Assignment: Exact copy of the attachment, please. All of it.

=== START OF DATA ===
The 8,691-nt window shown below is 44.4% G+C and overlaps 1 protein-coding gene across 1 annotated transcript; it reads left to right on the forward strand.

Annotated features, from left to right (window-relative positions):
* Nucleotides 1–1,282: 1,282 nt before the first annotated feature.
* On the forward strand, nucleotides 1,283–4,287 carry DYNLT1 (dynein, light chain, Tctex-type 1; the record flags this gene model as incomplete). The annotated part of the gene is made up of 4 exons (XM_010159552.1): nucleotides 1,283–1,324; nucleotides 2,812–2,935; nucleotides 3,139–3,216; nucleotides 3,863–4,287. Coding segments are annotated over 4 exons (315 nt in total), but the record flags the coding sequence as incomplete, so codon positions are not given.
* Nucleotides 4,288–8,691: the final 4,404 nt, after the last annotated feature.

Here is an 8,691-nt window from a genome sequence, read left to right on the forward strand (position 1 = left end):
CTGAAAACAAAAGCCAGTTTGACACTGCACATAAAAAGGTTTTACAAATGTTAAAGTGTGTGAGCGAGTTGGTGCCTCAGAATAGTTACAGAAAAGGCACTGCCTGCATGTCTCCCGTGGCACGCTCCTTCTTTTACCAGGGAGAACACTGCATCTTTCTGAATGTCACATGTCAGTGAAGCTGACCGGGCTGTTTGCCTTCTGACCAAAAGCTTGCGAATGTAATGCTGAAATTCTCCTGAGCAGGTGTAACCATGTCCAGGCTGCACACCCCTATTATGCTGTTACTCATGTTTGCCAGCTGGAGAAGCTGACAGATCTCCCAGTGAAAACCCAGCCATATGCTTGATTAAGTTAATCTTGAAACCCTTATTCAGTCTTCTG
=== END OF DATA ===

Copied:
The 8,691-nt window shown below is 44.4% G+C and overlaps 1 protein-coding gene across 1 annotated transcript; it reads left to right on the forward strand.

Annotated features, from left to right (window-relative positions):
* Nucleotides 1–1,282: 1,282 nt before the first annotated feature.
* On the forward strand, nucleotides 1,283–4,287 carry DYNLT1 (dynein, light chain, Tctex-type 1; the record flags this gene model as incomplete). The annotated part of the gene is made up of 4 exons (XM_010159552.1): nucleotides 1,283–1,324; nucleotides 2,812–2,935; nucleotides 3,139–3,216; nucleotides 3,863–4,287. Coding segments are annotated over 4 exons (315 nt in total), but the record flags the coding sequence as incomplete, so codon positions are not given.
* Nucleotides 4,288–8,691: the final 4,404 nt, after the last annotated feature.

Here is an 8,691-nt window from a genome sequence, read left to right on the forward strand (position 1 = left end):
CTGAAAACAAAAGCCAGTTTGACACTGCACATAAAAAGGTTTTACAAATGTTAAAGTGTGTGAGCGAGTTGGTGCCTCAGAATAGTTACAGAAAAGGCACTGCCTGCATGTCTCCCGTGGCACGCTCCTTCTTTTACCAGGGAGAACACTGCATCTTTCTGAATGTCACATGTCAGTGAAGCTGACCGGGCTGTTTGCCTTCTGACCAAAAGCTTGCGAATGTAATGCTGAAATTCTCCTGAGCAGGTGTAACCATGTCCAGGCTGCACACCCCTATTATGCTGTTACTCATGTTTGCCAGCTGGAGAAGCTGACAGATCTCCCAGTGAAAACCCAGCCATATGCTTGATTAAGTTAATCTTGAAACCCTTATTCAGTCTTCTG